I realised I hadn't posted photos of the finished Space Hulk terrain set. Sorry about that! Here are all the pieces in their final painted glory.

I'm taking a little break from hobby for a few weeks to travel and whatnot, but have plans for some crazy conversions and more scenery as we roll into spring.

Wednesday, 12 February 2020

All aboard the Space Hulk - battle report

Last weekend the boarding torpedoes ruptured the ancient, scarred hull of the Bucephalus and delivered a dozen excited gamers deep into the bowels of the space hulk. Each commanded either 'scratch' squads of beautifully painted Terminators, or waves of gnarly genestealers. While the miniatures were stunning, they weren't, of course, the stars of the show. That accolade went to the hulk itself.

cpt.normandy admiring the swathes of miniatures

Each participant used the latest GW kits to make 3D versions of hulk corridors or rooms. It was a riot of twisted creativity. Offerings ranged from Quatermass-like alien abominations to gloriously polychromatic industrial sections. My own meagre offering of the medical bay was put to good use and the tiny hospital beds got used here, there and everywhere. And caused much amusement.

Rules masters in the form of the brothers Hartman initiated proceeding. While we had originally intended to play three games as either Marines or Xenos, then swap sides and re-play, the tides of the warp dictated this wasn't to be. We played three games and each kept to being humans or genestealers. I was a genestealer. My extra arms and purple skin were probably the thing that influenced that decision.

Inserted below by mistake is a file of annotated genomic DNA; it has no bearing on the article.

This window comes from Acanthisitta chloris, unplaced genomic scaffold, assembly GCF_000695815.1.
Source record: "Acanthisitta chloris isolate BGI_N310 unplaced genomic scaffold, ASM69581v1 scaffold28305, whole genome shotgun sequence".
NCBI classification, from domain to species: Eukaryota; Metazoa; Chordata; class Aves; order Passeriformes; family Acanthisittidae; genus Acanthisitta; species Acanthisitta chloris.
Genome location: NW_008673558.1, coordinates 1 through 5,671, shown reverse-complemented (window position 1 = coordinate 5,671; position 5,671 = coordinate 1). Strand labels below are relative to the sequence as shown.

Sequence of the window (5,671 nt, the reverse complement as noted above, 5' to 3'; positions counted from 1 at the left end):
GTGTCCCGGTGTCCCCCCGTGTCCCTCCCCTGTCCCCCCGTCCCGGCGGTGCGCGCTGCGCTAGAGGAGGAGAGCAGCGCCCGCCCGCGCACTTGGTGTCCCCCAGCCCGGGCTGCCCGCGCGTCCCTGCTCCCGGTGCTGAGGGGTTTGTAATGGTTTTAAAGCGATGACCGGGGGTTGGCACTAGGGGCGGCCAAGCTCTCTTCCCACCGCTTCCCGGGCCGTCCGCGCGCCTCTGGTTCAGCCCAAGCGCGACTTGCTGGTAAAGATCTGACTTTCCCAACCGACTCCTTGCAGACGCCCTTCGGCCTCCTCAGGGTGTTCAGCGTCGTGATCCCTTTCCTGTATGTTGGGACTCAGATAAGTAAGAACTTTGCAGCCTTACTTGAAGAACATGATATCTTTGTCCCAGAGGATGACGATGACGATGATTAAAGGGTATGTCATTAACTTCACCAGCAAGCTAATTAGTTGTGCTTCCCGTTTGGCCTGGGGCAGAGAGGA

Now that's not something you see every day...

Progress was neck-and-neck at first. Marine losses were (satisfyingly) heavy at the start. And the broodmind was pleased. However, on the second game it was apparent that learning was occurring among the puny, fleshy invaders. They fared much better. A cunning use of Command Points allowed one plucky Custodes to claim the objective in this second game. I didn't know someone in Terminator armour could run that fast. Things were very even in the final game right up until the last few turns. Some sneaky (although admittedly beautifully painted) Black Templars managed to almost claim one objective. But the weakling was snipped in two by a regular 'Stealer. A Custodes did manage to find his way to the other objective. But two were needed and so it was a technical Genestealer win. Hurrah!

For me events like this are never really about the games themselves. It's the shared experience among friends I value. This is especially so when folk travel great distances to contribute to the gatherings. And that's the great thing about this hobby - it brings people (and Genestealer Hybrids) together for a shared passion. And no one minds that your skin is a bit purple and you really don't want them to meet your parents.

If you enjoyed my journey then do check out the work of all the brave hulk-skulkers:
secrets of the void

Friday, 7 February 2020

New comic short released

I've completed a comic short which is now available to download for free (or 'pay what you want') here on DriveThruComics.

Get on over there and snag your copy!

It's been a great exercise for me to try a different illustration style. Afficionados will spot lots of Mobius and M├ętal Hurlant influences in the line work and colouring. Less obvious is the impact of Giannis Milonogiannis' stunning work on the Prophet comics, which I can highly recommend.

Saturday, 1 February 2020

All aboard the Space Hulk - Part 5